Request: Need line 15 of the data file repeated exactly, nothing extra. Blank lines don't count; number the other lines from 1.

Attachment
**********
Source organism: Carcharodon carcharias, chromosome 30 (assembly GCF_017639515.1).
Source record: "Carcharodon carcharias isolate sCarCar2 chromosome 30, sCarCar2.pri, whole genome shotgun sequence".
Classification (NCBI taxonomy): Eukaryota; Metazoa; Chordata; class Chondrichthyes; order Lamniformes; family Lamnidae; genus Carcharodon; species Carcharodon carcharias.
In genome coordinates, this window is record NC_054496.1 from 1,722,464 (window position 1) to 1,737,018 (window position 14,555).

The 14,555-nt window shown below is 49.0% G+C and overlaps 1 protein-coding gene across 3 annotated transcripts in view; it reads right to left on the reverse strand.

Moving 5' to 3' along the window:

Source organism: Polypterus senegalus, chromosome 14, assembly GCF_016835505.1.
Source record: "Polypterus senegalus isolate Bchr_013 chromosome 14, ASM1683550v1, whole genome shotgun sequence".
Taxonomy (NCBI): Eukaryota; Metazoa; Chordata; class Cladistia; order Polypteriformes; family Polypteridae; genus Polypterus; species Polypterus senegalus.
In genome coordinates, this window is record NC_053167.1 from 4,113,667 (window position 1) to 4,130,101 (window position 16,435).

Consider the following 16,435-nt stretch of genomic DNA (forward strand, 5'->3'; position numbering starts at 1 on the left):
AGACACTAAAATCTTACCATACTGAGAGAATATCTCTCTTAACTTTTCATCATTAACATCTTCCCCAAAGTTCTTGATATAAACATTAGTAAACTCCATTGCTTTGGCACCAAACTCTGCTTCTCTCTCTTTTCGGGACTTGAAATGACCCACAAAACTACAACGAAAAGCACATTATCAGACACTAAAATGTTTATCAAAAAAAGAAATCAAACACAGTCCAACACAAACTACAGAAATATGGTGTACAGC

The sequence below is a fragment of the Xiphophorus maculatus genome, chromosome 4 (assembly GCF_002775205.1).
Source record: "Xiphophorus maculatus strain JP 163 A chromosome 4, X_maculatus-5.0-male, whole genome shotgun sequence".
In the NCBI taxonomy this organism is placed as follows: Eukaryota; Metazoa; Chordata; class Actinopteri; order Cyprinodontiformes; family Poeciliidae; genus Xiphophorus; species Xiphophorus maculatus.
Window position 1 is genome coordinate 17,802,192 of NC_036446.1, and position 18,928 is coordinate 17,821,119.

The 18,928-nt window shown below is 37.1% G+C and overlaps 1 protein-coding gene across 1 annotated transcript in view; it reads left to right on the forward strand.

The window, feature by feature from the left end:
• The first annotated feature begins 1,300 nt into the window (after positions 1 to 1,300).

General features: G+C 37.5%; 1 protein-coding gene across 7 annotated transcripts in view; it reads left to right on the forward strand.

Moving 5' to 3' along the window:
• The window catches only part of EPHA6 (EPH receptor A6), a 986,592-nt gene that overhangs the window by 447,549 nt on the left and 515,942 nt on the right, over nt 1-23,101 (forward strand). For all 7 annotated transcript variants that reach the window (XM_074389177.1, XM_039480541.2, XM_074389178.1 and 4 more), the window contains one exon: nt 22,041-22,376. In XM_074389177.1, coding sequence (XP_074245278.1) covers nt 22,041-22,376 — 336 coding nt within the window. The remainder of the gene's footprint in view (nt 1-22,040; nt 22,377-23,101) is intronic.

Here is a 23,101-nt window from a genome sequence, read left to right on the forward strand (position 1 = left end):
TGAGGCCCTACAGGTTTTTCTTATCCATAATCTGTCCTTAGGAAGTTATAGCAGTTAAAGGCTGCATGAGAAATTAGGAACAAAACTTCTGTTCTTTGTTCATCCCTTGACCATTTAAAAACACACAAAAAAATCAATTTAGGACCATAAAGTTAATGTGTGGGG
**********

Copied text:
In the NCBI taxonomy this organism is placed as follows: Eukaryota; Metazoa; Chordata; class Actinopteri; order Cyprinodontiformes; family Poeciliidae; genus Xiphophorus; species Xiphophorus maculatus.